I've read Paul Caroll's letter ("Government has intruded enough" Nov. 29) several times for signs of irony or humor. Can he really be serious?
Surely he can't be equating banning plastic bags, to help our environment, with our 2nd Amendment rights? I agree wholeheartedly with Dan Kimber ("Education Matters: Antonovich's arguments are short-sighted," Nov. 26) that plastic bags are a menace, and I refuse to take them at the grocery store.
It's not a burden to take your own reusable bags to the store; it's just a matter of changing one's habits. And not just the grocery store, take them to pharmacies, gift shops, bookstores or anywhere else you shop. The planet will thank you.
Council needs to be better with money
The front-page article in the Nov. 27 Glendale News-Press titled "New pipeline pricier than expected" precisely addresses the issue that so many of us have been preaching to the City Council for years: Do not make the annual transfers from Glendale Water & Power to the General Fund.
Not only are these transfers possibly illegal, they certainly violated the trust that the rate payers of Glendale have placed on the City Council to assure that sufficient funds were kept in reserve by the utility to deal with unforeseen problems in the distribution of water in Glendale.
The subject pipeline is more than 60 years old, and it clearly points out that the millions of dollars, which have been transferred from Glendale Water & Power to the General Fund over the past decade, are critically needed to sustain the infrastructure of an aging public water distribution system.
The City Council is quick to minimize the issues brought up by speakers at the council meetings as lacking in credibility and facts. The facts are that the city is in a dire financial state, but the City Council constantly attributes this to unforeseen issues and continues to heap praise on the city manager as being one of the best in the state.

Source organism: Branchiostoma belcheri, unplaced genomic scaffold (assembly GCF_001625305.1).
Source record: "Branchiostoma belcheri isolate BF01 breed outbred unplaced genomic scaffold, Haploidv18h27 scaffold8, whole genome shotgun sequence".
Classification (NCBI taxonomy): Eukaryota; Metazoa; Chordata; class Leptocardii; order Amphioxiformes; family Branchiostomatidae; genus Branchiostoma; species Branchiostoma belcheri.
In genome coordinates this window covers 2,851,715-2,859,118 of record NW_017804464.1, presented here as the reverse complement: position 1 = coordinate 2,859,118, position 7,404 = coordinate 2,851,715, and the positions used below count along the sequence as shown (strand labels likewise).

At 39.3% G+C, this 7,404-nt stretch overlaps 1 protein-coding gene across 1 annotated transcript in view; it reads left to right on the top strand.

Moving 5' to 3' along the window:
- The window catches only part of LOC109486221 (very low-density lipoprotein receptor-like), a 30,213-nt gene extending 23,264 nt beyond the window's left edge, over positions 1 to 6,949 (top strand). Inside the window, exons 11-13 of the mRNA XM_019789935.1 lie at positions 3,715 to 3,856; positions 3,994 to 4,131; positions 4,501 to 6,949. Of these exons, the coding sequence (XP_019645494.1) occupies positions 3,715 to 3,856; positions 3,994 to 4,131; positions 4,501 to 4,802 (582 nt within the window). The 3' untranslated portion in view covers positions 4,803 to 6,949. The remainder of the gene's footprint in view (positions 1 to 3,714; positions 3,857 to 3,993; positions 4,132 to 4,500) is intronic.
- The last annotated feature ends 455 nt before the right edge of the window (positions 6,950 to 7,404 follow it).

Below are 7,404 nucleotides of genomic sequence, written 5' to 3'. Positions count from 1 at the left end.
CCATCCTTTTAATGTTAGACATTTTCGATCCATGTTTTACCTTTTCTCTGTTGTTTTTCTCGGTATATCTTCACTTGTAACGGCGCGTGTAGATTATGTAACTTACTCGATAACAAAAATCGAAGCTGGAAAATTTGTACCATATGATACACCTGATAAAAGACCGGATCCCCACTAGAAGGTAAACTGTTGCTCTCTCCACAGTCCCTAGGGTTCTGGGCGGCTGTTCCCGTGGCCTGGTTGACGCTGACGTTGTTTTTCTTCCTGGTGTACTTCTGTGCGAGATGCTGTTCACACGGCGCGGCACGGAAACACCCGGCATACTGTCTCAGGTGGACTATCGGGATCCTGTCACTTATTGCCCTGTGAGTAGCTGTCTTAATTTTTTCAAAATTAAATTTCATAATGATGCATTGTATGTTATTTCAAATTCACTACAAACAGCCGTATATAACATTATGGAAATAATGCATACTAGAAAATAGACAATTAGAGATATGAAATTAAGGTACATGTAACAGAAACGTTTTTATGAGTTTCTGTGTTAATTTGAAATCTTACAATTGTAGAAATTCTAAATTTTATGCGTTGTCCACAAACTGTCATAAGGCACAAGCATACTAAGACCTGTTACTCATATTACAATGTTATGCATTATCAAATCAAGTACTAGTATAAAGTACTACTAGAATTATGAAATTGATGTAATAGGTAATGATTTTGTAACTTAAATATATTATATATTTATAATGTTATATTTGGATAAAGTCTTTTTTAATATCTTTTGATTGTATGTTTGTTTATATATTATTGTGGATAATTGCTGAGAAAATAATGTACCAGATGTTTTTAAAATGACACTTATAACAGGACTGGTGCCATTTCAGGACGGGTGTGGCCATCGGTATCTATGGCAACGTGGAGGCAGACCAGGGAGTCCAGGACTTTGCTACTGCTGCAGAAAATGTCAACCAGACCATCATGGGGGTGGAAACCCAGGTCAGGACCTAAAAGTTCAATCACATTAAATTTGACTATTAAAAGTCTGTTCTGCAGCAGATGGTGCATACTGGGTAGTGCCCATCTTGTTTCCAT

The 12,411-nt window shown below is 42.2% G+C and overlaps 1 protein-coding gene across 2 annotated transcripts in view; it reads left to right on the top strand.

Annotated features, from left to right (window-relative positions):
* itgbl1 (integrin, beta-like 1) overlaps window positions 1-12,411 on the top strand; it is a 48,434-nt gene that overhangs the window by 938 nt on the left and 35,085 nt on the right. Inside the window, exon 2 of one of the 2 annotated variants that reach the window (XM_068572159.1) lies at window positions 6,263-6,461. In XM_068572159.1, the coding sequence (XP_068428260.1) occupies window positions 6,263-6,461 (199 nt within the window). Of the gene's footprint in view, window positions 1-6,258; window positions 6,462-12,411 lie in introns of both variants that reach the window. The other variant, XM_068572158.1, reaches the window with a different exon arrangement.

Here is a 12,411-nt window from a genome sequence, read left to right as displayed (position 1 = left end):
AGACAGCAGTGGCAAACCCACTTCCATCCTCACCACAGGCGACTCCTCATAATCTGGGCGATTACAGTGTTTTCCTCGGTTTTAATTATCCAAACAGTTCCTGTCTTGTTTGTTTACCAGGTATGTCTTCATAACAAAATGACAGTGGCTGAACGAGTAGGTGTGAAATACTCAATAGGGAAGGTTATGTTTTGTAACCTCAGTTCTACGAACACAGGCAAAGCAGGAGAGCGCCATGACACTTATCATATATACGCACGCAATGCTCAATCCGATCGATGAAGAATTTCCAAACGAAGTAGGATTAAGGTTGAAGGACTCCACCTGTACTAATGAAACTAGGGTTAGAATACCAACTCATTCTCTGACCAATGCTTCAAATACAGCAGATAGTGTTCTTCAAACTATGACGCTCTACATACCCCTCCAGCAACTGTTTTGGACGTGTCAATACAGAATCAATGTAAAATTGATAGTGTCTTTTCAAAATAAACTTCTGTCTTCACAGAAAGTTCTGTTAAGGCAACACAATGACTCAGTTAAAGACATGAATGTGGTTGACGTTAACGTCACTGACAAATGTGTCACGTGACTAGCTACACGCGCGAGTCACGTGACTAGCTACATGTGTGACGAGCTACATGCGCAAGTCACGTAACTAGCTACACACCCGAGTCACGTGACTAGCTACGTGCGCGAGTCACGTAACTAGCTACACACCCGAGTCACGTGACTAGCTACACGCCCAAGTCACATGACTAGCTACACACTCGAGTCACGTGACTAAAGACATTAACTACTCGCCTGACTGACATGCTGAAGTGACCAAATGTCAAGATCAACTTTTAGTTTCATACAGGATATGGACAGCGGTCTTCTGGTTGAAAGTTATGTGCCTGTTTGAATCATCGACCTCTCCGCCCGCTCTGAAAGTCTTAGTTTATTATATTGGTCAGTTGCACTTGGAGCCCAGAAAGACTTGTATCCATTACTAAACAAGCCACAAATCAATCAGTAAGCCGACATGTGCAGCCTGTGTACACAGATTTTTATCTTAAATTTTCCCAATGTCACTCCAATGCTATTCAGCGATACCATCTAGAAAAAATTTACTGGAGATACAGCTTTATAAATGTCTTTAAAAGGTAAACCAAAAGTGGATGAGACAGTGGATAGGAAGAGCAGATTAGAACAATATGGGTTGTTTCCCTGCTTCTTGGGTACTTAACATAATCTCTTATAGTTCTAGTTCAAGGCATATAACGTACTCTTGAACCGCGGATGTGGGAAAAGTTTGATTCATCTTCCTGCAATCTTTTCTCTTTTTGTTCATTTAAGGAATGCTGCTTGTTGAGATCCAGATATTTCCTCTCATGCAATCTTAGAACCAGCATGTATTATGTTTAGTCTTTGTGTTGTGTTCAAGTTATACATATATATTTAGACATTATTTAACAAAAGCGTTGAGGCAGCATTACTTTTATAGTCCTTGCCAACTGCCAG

Is it not the role of a city manager to submit fiscally responsible proposals to the City Council for its consideration and approval? Is it not the role of the members of the City Council to scrutinize the city manager's proposals to make certain that they indeed are financially responsible?
If these two entities were being good stewards of public money, the $4.3 million required to replace the Diederich reservoir pipeline would have been available in the DWP reserves. However, the City Council has never considered reserves for contingencies when approving the transfers to the General Fund year after year.
We know of other pipelines that are in need of repair or replacement throughout the city. When are these coming before the City Council, and how will they get funded?
The Glendale Water & Power issues, and other untold infrastructure maintenance issues, will continue to require funding, which is currently not available. The City Council must come to grips with the fact that it has approved too many staff positions with unjustified salaries, and unsustainable pensions as requested by the current city manager.
It is time for this City Council to face reality and take actions that will not punish the public.